Mareki Honma: That’s right. That is also an extremely important perspective when thinking about the existence of extra-terrestrials. If earthlings could still be around in five billion years, it is feasible that other beings could also survive for that long, so the universe could be full of extra-terrestrials. However, if earthlings became extinct in a thousand years, and other beings followed the same evolution of intelligence and civilization as earthlings, then they too would only live for about that long, which would minimize the opportunity for us to meet each other. Conversely, if we find lots of extra-terrestrials, it might indicate that earthlings could also live for hundreds of millions, or billions, of years. But if we don’t find them, then the future might be bleak for earthlings.

In other words, finding out whether extra-terrestrials exist, and if so how many of them there are, is indirectly like predicting the future of mankind.

Hopes for the future: Can we all have the same dream?

Mie Nagata

Mie Nagata: The question of whether mankind can unite is certainly important, isn’t it? With the capturing of an image of this black hole as well, the only reason we achieved such a remarkable result is because the astronomers of the world cooperated with each other. One hundred and twenty years ago, countries around the world, including people here at the Mizusawa campus of the National Astronomical Observatory of Japan, also came together to study variation of the Earth’s latitude. When studying astronomy, you can see many examples of such multi-national, multi-racial collaborations at work. Therefore, in answer to the question of whether mankind can unite, I have an optimistic outlook. Professor Honma, how were you and your colleagues able to cooperate?

Mareki Honma: First of all, leaders are important. With the EHT project, we had a leader in America who oversaw the entire project. In fact, it was thanks to his leadership that the project succeeded.

More important, though, was that we all had the same dream. The reason that we achieved our goal of successfully imaging the black hole was that all 120 of us were united in our desire to see a black hole one way or another. No matter how perfect our leader was though, we would have abandoned our project if we did not all have that same dream. What I learned from my participation in the EHT project is that having a dream in common, and sharing a common goal, is important for teamwork.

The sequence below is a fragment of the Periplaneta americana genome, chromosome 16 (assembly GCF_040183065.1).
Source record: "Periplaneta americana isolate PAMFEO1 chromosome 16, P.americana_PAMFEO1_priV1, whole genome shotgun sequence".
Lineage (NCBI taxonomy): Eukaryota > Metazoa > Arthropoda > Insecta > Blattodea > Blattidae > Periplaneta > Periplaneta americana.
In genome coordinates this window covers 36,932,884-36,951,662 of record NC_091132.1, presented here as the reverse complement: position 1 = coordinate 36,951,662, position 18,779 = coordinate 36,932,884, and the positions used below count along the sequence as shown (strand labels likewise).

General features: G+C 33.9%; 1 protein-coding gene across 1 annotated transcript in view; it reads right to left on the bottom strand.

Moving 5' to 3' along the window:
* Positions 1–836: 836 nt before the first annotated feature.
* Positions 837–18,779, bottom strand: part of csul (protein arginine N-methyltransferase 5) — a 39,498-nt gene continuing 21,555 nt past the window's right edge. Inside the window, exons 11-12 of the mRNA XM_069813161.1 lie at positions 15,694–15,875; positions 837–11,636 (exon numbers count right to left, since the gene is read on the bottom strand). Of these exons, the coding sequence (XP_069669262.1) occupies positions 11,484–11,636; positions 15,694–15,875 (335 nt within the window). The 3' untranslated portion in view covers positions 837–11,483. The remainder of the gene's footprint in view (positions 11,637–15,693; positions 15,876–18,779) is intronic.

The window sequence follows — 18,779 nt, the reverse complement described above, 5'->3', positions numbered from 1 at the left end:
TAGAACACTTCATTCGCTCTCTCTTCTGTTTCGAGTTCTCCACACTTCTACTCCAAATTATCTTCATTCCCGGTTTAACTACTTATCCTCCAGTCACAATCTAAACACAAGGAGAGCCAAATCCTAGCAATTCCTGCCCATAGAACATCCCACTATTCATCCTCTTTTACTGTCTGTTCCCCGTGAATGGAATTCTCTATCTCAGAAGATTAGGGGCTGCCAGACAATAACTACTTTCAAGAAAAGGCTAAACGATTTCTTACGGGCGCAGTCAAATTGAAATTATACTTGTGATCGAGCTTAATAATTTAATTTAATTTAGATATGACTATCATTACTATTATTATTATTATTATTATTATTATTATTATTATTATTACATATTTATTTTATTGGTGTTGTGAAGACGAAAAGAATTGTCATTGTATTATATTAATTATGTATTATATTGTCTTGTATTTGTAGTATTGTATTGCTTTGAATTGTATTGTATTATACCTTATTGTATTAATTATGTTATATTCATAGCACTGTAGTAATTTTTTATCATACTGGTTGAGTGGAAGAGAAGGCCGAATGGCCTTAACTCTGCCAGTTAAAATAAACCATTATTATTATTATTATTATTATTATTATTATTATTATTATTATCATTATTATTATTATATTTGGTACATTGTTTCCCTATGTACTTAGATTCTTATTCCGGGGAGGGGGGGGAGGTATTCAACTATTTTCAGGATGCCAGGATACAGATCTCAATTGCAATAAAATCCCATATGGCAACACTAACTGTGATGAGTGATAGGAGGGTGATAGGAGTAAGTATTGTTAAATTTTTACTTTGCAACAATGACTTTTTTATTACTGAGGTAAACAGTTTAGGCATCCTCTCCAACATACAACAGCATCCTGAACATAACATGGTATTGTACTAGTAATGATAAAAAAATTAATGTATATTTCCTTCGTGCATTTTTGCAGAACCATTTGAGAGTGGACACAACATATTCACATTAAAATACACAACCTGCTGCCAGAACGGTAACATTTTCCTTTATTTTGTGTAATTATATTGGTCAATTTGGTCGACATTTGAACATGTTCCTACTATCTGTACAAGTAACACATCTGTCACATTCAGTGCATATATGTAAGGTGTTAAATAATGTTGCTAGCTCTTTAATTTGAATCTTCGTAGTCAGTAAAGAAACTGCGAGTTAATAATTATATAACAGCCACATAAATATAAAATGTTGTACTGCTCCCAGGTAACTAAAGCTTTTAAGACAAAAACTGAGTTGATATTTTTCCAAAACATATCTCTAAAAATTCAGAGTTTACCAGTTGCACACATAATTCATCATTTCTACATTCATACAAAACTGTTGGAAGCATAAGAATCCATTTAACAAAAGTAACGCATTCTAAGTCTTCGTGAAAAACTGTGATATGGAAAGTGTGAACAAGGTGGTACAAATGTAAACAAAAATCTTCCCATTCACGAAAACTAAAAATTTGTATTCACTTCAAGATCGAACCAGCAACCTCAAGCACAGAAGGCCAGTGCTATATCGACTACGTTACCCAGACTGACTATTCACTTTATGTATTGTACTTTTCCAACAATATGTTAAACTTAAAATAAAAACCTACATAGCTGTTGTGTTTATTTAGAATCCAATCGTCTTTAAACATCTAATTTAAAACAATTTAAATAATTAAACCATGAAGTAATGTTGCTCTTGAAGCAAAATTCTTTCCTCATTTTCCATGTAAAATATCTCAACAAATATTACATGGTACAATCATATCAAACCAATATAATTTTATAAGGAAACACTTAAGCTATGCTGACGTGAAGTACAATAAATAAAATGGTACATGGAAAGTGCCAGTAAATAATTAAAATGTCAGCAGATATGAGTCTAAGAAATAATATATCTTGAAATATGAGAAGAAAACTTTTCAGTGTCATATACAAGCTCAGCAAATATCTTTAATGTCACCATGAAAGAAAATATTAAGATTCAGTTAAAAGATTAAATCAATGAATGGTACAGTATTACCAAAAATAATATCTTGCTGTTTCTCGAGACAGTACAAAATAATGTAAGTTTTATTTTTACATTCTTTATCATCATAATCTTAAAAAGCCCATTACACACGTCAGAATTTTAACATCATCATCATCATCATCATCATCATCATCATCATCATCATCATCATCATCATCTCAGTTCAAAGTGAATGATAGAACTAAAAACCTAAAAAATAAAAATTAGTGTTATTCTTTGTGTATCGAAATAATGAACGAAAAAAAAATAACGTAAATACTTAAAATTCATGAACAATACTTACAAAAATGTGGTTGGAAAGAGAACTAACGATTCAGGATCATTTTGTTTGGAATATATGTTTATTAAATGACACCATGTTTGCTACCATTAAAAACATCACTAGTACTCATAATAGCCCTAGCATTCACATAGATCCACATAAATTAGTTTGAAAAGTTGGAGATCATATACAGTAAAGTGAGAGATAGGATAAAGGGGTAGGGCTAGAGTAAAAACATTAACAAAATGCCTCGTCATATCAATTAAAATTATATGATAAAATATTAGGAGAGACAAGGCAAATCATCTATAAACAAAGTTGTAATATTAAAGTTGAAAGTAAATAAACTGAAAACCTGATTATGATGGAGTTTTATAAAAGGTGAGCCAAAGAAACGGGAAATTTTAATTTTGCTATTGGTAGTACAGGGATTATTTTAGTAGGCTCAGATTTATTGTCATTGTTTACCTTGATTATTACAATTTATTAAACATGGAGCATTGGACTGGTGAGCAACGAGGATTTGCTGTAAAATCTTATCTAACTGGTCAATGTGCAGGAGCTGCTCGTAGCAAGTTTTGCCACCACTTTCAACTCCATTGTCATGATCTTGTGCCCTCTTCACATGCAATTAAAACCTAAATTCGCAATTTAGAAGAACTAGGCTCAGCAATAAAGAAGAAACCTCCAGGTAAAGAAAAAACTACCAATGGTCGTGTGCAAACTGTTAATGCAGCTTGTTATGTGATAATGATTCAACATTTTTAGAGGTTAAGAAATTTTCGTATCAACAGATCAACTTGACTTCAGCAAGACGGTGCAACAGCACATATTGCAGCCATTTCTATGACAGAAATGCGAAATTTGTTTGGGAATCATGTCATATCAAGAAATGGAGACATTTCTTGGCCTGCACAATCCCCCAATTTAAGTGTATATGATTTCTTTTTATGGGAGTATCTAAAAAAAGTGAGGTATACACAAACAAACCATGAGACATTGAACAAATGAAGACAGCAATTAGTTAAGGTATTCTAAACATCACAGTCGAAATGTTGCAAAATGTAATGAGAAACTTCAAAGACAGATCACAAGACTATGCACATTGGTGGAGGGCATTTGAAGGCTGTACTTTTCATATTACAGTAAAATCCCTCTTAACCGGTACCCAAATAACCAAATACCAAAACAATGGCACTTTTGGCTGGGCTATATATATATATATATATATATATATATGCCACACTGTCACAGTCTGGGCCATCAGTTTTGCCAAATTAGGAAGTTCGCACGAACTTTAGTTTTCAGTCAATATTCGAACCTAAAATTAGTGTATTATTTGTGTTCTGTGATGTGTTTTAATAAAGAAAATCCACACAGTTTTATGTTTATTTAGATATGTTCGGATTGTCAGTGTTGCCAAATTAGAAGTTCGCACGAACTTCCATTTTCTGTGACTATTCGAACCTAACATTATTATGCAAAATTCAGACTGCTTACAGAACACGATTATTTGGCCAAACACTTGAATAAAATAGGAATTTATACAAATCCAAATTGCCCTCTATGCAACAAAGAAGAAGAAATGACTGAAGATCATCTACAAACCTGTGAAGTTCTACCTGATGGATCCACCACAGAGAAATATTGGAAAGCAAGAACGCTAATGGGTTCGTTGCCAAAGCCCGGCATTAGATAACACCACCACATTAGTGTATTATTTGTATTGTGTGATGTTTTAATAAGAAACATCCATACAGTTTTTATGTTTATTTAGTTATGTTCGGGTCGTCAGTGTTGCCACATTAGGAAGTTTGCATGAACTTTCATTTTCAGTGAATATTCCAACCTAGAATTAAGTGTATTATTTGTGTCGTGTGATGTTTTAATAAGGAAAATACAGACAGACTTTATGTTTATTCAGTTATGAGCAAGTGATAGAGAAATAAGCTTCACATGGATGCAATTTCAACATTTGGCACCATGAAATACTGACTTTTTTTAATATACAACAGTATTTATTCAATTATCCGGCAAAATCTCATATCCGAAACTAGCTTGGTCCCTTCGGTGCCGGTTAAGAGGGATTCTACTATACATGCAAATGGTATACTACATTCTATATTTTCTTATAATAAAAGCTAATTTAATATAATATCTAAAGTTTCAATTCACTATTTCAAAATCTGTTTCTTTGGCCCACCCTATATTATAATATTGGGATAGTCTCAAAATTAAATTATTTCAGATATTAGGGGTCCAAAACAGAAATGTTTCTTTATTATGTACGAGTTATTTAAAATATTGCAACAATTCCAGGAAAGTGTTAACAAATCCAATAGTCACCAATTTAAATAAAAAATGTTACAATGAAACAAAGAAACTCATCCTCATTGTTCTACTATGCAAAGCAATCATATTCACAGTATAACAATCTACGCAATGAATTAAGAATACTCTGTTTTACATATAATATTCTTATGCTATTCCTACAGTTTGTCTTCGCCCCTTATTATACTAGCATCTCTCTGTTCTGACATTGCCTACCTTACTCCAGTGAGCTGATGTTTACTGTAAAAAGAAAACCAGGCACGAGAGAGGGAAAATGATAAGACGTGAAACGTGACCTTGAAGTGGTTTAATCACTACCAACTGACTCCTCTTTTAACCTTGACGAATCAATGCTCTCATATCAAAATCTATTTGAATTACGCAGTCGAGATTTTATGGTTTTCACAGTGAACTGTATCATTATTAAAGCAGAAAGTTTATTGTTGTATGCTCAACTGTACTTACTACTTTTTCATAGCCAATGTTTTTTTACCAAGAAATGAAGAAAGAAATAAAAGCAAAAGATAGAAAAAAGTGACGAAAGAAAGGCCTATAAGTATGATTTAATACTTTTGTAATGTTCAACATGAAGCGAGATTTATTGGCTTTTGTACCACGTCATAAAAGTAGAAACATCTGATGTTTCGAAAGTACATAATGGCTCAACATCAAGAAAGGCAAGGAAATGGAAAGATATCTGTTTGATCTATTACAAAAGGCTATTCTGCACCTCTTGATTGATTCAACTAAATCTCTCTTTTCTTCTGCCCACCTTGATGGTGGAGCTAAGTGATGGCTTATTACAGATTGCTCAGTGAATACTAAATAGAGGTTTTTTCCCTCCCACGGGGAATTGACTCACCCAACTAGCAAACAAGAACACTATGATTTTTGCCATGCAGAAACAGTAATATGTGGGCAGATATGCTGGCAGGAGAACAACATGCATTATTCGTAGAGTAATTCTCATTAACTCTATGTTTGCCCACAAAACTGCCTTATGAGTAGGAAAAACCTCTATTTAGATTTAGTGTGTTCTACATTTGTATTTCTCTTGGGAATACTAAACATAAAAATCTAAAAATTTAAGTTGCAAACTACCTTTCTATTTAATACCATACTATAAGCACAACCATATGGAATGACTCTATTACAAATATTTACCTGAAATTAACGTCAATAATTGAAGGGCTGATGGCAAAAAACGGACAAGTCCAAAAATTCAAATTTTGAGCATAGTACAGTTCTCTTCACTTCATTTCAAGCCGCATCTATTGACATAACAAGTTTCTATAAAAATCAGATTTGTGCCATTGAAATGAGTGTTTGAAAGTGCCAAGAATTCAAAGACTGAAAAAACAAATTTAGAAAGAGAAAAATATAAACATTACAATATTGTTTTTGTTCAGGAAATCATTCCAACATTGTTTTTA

Mie Nagata: It is a fantastic thing to have people gather and cooperate regardless of country or race, and in the face of wars and conflicts, in hope of finding the answer to a single problem.

Mareki Honma: Yes, because our opponent is the universe. Viewed from space, the Earth is just a dot. But the extra-terrestrials must laugh at us fighting over national borders drawn across that dot. It is important for us to open our minds and live in peace. I believe our mission is to provide that “universal perspective.”

Mie Nagata: We received many, many questions about black holes this year (2019) from children and planetarium visitors. Actually, black holes are not mentioned in text books, but the children all know about them. That means that there was a huge number of people who listened to the news with interest. I think it also shows the ambition of people like yourself to gather from around the world and collaborate to solve mysteries and problems from a broad perspective.

Mareki Honma: If children like that want to become researchers in astronomy and other sciences, then I am confident that the world will become a better place in the future.